Peanut Lime Cauliflower Salad

$5.24 recipe / $1.31 serving
by Beth - Budget Bytes
4.62 from 13 votes
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I’ve avoided cauliflower for a while because it’s been really expensive. Apparently we went through a shortage at the exact same time that cauliflower rice, cauliflower pizza crust, and cauliflower “alfredo” sauces hit their peak popularity, and we fell in to an all-out cauliflower crisis. I remember hearing a story about it on the radio which cited heads of cauliflower selling for over $7 in some areas! What. Anyway, prices have come down a bit,  I’ve discovered this pre-shredded or “riced” cauliflower at Trader Joes, and I’m having a lot of fun experimenting with it. This week I made this amazingly fresh and vibrant Thai-inspired Peanut Lime Cauliflower Salad and I can NOT stop eating it!

Peanut Lime Cauliflower Salad

Peanut Lime Cauliflower Salad in a bowl, garnished with lime wedges and cilantro leaves

Make Your Own Cauliflower Rice or Use Store Bought

So this riced cauliflower is totally a convenience product, but I’m okay with that because personally it’s worth the small increase in price to not have to prep the cauliflower myself. If that’s not the case for you or if you can get a head of cauliflower for much less than I paid for the bag of riced cauliflower, here is a great tutorial from The Kitchn on making cauliflower rice (food processor or box grater). It’s not hard, but I don’t mind pay just a bit extra to have it already done for me. :P Also, I cooked my cauliflower rice because I prefer the flavor of cooked cauliflower over raw, but if you are a raw cauliflower fan you can totally just make this salad with raw “riced” cauliflower.

Try Peanut Sauce in Your Peanut Lime Cauliflower Salad

I modeled this salad after my Nam Sod recipe, but decided to keep this one vegan since it was only one ingredient away from being vegan anyway. That one ingredient is fish sauce. I absolutely love the recipe as written below, but if you’re an omnivore and want to experiment,  try adding a little fish sauce (maybe 1/2-1 tsp?) to the dressing.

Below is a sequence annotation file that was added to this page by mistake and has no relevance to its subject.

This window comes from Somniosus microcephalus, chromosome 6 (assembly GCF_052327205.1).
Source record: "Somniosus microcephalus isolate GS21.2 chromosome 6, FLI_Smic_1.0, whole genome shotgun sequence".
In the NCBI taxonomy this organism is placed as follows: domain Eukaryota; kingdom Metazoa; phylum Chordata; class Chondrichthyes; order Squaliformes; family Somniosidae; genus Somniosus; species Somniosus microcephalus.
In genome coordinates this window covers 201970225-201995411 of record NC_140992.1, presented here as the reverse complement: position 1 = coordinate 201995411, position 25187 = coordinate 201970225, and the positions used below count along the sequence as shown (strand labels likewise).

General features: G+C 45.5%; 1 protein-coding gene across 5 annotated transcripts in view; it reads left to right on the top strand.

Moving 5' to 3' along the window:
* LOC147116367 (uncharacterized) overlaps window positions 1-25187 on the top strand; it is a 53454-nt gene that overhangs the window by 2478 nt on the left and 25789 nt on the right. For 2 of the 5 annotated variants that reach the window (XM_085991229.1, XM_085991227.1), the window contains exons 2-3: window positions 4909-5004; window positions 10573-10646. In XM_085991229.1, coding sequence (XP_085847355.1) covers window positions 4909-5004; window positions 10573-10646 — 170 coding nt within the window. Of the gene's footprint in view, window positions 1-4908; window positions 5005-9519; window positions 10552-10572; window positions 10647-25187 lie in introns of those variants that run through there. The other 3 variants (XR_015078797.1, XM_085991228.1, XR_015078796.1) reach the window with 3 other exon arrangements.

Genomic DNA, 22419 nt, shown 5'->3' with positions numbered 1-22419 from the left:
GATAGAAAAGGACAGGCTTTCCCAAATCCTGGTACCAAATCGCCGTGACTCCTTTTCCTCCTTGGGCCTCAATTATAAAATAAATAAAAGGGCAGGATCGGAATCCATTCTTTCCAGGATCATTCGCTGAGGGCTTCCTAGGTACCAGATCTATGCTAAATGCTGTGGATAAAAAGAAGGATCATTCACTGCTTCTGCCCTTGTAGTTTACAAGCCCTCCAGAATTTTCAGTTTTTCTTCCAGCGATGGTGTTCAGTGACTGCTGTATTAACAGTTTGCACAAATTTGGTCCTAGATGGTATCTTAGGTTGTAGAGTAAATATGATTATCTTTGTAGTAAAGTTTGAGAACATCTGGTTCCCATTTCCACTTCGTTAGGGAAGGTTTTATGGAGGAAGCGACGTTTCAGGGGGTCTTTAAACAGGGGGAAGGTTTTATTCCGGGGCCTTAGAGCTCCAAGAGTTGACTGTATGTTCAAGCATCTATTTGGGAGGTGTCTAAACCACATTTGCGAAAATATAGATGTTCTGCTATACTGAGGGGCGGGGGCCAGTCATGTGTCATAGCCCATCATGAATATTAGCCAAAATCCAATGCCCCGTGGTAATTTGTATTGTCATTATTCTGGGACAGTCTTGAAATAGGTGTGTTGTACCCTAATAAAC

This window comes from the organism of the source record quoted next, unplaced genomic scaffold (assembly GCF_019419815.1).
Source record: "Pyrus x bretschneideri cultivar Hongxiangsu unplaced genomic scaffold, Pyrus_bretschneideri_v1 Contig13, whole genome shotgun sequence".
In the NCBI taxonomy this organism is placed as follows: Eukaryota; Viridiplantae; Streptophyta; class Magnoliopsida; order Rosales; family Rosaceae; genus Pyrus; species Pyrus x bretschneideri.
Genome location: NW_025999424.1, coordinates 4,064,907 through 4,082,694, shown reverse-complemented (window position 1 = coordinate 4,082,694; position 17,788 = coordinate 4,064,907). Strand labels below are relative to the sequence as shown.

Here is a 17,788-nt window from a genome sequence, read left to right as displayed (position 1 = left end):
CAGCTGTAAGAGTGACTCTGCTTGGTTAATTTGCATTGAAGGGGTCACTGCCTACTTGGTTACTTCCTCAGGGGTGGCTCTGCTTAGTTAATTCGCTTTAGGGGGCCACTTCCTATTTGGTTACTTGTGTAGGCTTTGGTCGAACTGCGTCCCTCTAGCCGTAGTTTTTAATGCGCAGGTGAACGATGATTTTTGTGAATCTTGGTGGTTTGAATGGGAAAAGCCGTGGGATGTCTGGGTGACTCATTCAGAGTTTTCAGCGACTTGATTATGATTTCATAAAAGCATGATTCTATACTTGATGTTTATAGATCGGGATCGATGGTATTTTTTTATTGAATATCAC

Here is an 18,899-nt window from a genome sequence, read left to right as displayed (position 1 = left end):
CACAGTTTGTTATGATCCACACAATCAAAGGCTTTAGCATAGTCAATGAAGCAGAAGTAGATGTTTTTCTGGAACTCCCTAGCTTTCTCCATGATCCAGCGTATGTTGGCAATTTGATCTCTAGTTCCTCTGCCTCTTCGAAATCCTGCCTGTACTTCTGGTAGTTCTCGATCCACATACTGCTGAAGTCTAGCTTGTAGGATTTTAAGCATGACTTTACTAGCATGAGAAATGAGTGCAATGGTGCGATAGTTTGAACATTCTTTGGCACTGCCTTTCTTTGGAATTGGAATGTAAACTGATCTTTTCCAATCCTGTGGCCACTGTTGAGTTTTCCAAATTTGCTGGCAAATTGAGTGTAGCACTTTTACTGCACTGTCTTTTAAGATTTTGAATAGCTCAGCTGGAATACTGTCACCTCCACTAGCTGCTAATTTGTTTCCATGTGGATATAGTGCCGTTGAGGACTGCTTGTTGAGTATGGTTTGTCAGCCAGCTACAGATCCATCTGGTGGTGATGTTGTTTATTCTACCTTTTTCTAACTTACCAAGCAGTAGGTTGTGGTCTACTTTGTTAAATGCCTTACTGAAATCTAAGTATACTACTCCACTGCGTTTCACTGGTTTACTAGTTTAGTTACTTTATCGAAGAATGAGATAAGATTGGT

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Peanut Lime Cauliflower Salad

4.62 from 13 votes
Riced cauliflower makes a filling low-carb base for this fresh and vibrant Thai-inspired Peanut Lime Cauliflower Salad.
Riced cauliflower makes a filling low-carb base for this fresh and vibrant Thai-inspired Peanut Lime Cauliflower Salad. BudgetBytes.com
Servings 4 1.25 cups each
Prep 20 mins
Cook 5 mins
Total 25 mins

Ingredients

  • 1 Tbsp coconut oil (or a neutral oil) ($0.23)
  • 3 cups riced cauliflower ($2.49)
  • Pinch of salt ($0.02)
  • 1 tsp freshly grated ginger ($0.10)
  • 1 fresh lime (2 Tbsp juice) ($0.19)
  • 1/2 Tbsp soy sauce ( $0.04)
  • 1/2 Tbsp chili garlic sauce ($0.10)
  • 1 red bell pepper ($0.99)
  • 1/4 red onion ($0.25)
  • 1/2 cup chopped peanuts* ($0.38)
  • 1 cup fresh cilantro leaves ($0.45)

Instructions 

  • Heat a large skillet over medium, then add the oil and swirl to coat the surface. Add the riced cauliflower and a pinch of salt. Sauté the cauliflower over medium for about 5 minutes, or until it reaches your desired level of tenderness. Transfer the cauliflower to a bowl and allow it to cool as you prepare the rest of the ingredients (I placed mine in the refrigerator for faster cooling).
  • Squeeze 2 Tbsp juice from the lime into a small bowl. Add the grated ginger, soy sauce, and chili garlic sauce. Stir to combine.
  • Finely dice the red bell pepper and red onion. Pull the cilantro leaves from the stems and roughly chop them. Roughly chop the peanuts.
  • Add the bell pepper, onion, cilantro, and peanuts to the bowl with the cooled cauliflower. Pour the dressing over top, then toss to combine the ingredients. Serve immediately or refrigerate until ready to eat.

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Notes

*You can use raw, dry roasted, salted, or unsalted peanuts.

Nutrition